Advice about refactoring LinearFractional.jl for JuMP 0.19 and Julia 0.7


#1

A short while ago, I shared https://github.com/focusenergy/LinearFractional.jl for solving linear fractional programs with JuMP. I’m now looking into a big refactor to take advantage of the new goodies in Jump 0.19, MOI, and Julia 0.7. I see that there is now a nice example extension in https://github.com/JuliaOpt/JuMP.jl/blob/master/test/JuMPExtension.jl and this takes a totally different approach than what I used so far.

We use the Charnes-Cooper transformation (https://en.wikipedia.org/wiki/Linear-fractional_programming). In the existing code, I wrap the JuMP.Model inside of a LinearFractionalModel that has a t transformation variable. Then each time a new variable or constraint is added, I modify that variable by multiplying the constant term by the t-variable before adding it to the containing model. I use a similar approach for the constraints.

I’m wondering if the experts here think it’s wiser to instead follow the JuMPExtension.jl and create a new Model type that inherits from AbstractModel. Then perhaps, there is easy machinery in MOI to let me simply multiply the constant terms by the transformation t-variable just prior to solving instead of needing to modify each variable on the way in. This seems like it might be a much simpler approach, but I’m new to all of this MOI stuff and the changes. Maybe there’s a better / simpler way that I’m not yet aware of as well.

I’d much appreciate any advice from the JuMP experts here. Thank you!


#2

The easiest way to extend JuMP is by writing new methods for [parse|build|add][variable|constraint]. The JuMPExtension approach might be overkill for some extensions but it may be needed, it is the approach used by StructJuMP.

In your case, it seems you could multiply the constant by t in the addconstraint call. To define a new method for the addconstraint call you need new types. Here you AbstractConstraint will be classical ones so you need a new type for the model.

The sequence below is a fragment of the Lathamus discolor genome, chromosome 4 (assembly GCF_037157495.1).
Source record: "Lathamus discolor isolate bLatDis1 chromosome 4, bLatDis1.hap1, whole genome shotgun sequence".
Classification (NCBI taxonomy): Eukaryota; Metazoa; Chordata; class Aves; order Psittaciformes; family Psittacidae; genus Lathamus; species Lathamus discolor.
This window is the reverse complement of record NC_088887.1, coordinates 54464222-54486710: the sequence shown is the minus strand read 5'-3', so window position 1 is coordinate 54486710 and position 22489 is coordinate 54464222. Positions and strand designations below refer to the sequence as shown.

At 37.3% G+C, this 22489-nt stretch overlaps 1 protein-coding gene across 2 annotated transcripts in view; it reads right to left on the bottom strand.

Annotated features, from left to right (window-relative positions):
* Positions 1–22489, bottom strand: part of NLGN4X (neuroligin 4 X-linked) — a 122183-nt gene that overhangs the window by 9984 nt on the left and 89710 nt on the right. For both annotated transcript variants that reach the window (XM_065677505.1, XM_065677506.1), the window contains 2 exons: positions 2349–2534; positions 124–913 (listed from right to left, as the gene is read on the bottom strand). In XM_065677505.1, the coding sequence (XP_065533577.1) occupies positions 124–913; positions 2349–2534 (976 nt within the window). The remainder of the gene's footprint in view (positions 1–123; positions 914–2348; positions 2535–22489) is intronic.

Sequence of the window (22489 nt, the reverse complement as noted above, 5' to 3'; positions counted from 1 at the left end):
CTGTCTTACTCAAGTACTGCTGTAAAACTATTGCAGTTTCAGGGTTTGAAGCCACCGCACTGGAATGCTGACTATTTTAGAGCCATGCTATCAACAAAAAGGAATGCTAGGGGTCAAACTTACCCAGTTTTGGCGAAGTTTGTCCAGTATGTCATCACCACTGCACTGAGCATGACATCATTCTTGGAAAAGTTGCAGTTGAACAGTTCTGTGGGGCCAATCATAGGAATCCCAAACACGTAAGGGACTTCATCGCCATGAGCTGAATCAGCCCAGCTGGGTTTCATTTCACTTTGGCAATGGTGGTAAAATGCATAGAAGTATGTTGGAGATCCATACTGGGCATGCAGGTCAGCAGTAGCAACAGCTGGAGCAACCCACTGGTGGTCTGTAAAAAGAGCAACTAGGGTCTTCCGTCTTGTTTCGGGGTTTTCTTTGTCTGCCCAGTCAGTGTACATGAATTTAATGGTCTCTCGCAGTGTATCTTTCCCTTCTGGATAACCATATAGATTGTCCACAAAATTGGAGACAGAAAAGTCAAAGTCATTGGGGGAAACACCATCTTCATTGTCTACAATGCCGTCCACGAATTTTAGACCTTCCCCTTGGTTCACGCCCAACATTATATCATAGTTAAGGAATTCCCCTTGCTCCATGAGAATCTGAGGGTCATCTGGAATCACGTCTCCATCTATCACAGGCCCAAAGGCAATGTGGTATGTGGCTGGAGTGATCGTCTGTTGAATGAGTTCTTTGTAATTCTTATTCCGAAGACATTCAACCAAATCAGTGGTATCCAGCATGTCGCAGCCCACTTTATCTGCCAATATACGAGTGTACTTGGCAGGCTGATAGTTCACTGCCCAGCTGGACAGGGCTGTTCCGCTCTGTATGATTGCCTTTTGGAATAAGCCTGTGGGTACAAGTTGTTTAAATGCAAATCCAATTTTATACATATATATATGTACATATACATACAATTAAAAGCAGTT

You could define

struct LinearFractionalModel <: JuMP.AbstractModel
    model::JuMP.Model
    t::JuMP.VariableRef
end

then define all methods defined in JuMPExtension for LinearFractionalModel. However here instead of creating MyVariableRef ans MyConstraintRef you just redirect all calls to the inner model field except addconstraint for which you modify the function by modifying the constant term by t before redirecting it to the inner model field.

Let me know if that’s clear or if you have any question :slight_smile:

Note: this should be documented here, your post help us see what are the use cases and how the doc could be structured :slight_smile:

EDIT: An alternative would be to do this at the MOI level by writing an MOI layer. You would write a

struct LinearFractionalModel <: MOI.ModelLike
    model::MOI.ModelLike
    t::MOI.VariableIndex
end

then you redirect all calls to the inner model except MOI.addconstraint! in which you modify the constraint and

MOI.set(model::LinearFractionalModel, ::ObjectiveFunction{MOI.ScalarNonlinearFunction}, f::ScalarNonlinearFunction)

in which you error if the nonlinear function is a fraction and get the numerator and denominator then pass an

MOI.set(model.model, ObjectiveFunction{MOI.ScalarAffineFunction{Float64}}, new_obj)

You would then need to modify the results, e.g. MOI.VariablePrimal, to make the transformation transparent, e.g. by dividing y by t to get x because the variable primal values returned by the inner model field would be the values of y and not x.
The user will then be able to do @NLobjective model (x+1) / (x - 2).
However, that approach is currently not feasible as the nonlinear interface does not currently permits you to look into the expression graph (you need it to grab the numerator, denominator, …) but that will be the case when the nonlinear interface will be rewritten with Cassette.


#3

Thank you for the detailed response @blegat and offer for assistance!

Your first suggestion seems very similar to my current version, which also wraps an inner transformed model and holds the t-variable. An interesting difference is that you suggest defining t as a JuMP.VariableRef field. In my current version, it’s actually a full JuMP.Variable. I can do some research to understand the difference.

It seems like I will get to skip defining a bunch of methods in JuMPExtension.jl if I don’t define a new JuMP.AbstractVariableRef and MyConstraintRef-type, so that’s nice!

I will experiment with your suggestion and report back if I have more questions or success. Thank you!

P.S.: Thanks for the second (MOI) approach. I think I need to study MOI/JuMP a bit more to get to this level. :slight_smile:


#4

I can do some research to understand the difference.

JuMP v0.18’s JuMP.Variable has been renamed to JuMP.VariableRef in JuMP master so it’s the same thing :slight_smile:


#5

Ah, just renaming! Thanks for clarifying that.

Incidentally, I started working on this, but I think I might be JuMPing :wink: the gun a bit. I got stuck just searching for basic but full working examples of solving simple problems with Julia 0.7/JuMP master/MOI with open source solvers. I understand that tests were just made to pass a few days ago, so I’ll be patient and come back to this in a bit.

Not to worry though, I’m not blocked by this yet, just trying to stay ahead of it. :slight_smile: Thanks for your excellent work on this amazing open source product!